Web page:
Looking Back: Playing Slow Tempo & Practicing With A Metronome

Today's Throwback Thursday is dedicated to something all of us musicians are familiar with. Practice. Practice is how we sharpen our abilities and hone our craft - today I wanted to take a look back at a post I had made about one of the most fundamental, but overlooked methods of practice. Practicing with a metronome. 

When I was younger, I always thought that playing faster was a greater challenge than playing slow. I’d start practicing a slow tempo song, and all the changes that stayed on time made figuring the few bass notes relatively simple.  It wasn’t until I had to play ballads in a band, that I understood the difficulty of playing a slow tempo song.  Young musicians tend to have a lot of energy and impatience, and I was no different when it came to playing slower music.  I used to try hit those downbeats at the beginning of a change, but always found myself way ahead of the beat. I couldn’t believe how heavy and long the time would feel at a slower tempo.  It took a lot of discipline to get me to not rush the whole notes.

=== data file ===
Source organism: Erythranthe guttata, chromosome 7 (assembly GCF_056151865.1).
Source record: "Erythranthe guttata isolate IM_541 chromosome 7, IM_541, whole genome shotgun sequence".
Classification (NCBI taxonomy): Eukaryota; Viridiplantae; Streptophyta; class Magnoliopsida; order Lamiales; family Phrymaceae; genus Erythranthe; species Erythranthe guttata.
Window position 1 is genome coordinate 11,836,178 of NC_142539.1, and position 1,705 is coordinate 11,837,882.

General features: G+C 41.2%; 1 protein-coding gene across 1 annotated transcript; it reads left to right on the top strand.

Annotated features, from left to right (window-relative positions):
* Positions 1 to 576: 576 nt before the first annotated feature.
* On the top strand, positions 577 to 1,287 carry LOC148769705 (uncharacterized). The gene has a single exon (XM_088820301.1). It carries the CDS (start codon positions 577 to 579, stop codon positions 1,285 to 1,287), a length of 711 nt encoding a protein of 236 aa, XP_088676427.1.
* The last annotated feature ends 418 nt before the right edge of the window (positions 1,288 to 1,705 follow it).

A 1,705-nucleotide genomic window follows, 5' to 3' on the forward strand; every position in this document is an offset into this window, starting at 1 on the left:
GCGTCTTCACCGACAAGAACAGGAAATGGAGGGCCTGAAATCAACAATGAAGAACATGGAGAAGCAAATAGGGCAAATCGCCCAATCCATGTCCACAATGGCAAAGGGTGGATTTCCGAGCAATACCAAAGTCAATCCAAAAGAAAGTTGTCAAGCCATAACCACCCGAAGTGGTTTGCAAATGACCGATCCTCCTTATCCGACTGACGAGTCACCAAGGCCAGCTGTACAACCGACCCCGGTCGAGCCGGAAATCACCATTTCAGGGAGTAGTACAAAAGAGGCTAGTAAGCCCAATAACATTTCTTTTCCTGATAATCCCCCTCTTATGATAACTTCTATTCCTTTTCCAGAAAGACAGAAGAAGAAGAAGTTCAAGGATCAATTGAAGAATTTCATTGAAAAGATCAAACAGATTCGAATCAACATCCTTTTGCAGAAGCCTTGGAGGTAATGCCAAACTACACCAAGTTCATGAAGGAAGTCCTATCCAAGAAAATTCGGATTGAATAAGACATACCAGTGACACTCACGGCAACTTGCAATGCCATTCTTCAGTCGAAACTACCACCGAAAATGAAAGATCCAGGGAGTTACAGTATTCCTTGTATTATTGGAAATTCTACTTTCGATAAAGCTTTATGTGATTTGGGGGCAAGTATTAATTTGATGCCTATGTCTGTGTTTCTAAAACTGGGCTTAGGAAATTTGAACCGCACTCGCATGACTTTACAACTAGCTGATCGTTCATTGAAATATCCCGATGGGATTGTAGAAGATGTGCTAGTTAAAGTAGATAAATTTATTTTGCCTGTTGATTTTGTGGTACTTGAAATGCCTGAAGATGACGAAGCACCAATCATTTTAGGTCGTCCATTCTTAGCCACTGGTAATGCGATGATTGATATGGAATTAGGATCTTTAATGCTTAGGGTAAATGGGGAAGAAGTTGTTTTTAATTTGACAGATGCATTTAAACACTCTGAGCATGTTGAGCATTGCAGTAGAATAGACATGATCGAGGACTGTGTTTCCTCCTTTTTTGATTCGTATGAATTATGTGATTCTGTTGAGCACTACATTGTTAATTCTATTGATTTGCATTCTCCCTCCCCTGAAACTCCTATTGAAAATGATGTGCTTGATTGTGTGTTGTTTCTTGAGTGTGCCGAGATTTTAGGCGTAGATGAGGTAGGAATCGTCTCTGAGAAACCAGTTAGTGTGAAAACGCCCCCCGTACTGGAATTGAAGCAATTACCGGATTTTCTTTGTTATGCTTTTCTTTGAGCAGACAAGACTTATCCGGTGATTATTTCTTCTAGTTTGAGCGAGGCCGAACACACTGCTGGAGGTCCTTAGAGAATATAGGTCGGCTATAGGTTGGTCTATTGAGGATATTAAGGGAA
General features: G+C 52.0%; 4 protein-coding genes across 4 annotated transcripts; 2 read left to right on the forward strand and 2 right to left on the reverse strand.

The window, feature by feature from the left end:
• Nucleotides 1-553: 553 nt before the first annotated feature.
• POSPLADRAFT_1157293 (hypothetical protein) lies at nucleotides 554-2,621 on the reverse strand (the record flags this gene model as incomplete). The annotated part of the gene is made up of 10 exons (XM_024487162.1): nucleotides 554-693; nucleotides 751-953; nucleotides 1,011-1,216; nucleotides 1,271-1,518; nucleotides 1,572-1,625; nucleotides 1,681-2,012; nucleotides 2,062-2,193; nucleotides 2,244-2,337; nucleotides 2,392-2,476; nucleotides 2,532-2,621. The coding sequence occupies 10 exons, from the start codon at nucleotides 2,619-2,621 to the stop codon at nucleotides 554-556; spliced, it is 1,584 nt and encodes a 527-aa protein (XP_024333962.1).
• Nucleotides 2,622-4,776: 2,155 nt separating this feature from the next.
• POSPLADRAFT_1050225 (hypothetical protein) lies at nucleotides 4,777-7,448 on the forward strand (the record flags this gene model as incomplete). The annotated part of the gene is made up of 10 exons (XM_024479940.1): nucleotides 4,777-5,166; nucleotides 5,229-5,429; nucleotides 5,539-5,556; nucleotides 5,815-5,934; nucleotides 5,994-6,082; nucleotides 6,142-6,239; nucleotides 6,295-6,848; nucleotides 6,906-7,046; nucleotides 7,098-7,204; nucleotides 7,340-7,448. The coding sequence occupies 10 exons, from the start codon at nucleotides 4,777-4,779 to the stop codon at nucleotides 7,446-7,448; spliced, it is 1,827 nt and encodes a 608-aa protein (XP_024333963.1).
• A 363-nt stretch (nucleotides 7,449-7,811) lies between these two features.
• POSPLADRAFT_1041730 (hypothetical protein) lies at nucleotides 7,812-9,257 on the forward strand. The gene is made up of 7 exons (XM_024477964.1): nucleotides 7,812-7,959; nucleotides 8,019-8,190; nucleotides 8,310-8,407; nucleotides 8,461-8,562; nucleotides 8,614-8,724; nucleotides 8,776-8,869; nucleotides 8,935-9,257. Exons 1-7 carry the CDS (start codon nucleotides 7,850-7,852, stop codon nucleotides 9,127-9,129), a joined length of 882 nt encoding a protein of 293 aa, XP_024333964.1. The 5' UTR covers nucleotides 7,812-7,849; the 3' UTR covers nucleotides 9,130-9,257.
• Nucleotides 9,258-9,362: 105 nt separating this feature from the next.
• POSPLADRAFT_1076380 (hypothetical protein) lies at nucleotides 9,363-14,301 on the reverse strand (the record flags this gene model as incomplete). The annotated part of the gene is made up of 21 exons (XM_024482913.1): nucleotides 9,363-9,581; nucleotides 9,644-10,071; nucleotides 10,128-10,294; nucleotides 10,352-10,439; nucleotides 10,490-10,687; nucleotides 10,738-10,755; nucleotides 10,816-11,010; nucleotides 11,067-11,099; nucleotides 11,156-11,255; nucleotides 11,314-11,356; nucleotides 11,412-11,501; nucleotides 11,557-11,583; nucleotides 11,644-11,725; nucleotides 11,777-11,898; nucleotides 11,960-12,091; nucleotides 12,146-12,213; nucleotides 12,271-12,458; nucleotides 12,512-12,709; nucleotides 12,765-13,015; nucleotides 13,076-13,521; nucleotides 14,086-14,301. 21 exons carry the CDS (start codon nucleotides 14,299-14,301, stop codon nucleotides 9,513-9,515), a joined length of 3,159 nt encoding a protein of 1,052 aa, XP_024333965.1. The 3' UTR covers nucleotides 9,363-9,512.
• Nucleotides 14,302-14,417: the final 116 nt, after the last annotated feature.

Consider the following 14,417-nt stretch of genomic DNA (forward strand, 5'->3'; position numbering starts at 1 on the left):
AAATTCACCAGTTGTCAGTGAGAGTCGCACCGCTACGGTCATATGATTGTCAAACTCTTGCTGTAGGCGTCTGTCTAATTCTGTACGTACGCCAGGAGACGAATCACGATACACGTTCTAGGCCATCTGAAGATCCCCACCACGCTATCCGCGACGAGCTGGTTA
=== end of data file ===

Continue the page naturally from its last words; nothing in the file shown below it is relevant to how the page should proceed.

I worked out my issue with a metronome.  I could’ve used a drum machine, but it’s not as effective in the long run because it’s relatively easy to follow with all its guides that help you know where the time is.  For example, you can lean on the hi-hats that keep double time of the actual tempo.  A metronome really trains your ear, especially if you set it at quarter notes and just let that arm swing back and forth…slooowly.  You really gain a sense of time and eventually, you start to slow yourself down, which opens up your mind the endless possibilities of what you can do in between.  It’s very similar to meditation. This a discipline that is gained from practice, and will ultimately help you step out of your comfort zone and work in spaces that have less erratic, anxious timing. A good example is this Big Sir track, take note in how the bass fills the space - allowing the vocals and instruments in every passage really breathe. 

Practice playing whole notes with a metronome, setting the beats per minute around 60.  Let the time hang longer and meet the click at a downbeat.  You’ll probably find it extremely challenging at first, but don’t give up. It's easy to get burnt out on practicing with a metronome in which case you will want to jam with a drum machine or backing track. Keep it up, but be flexible too. Do this for a week and I promise, your drummer will notice the difference; you might even help him stay on time!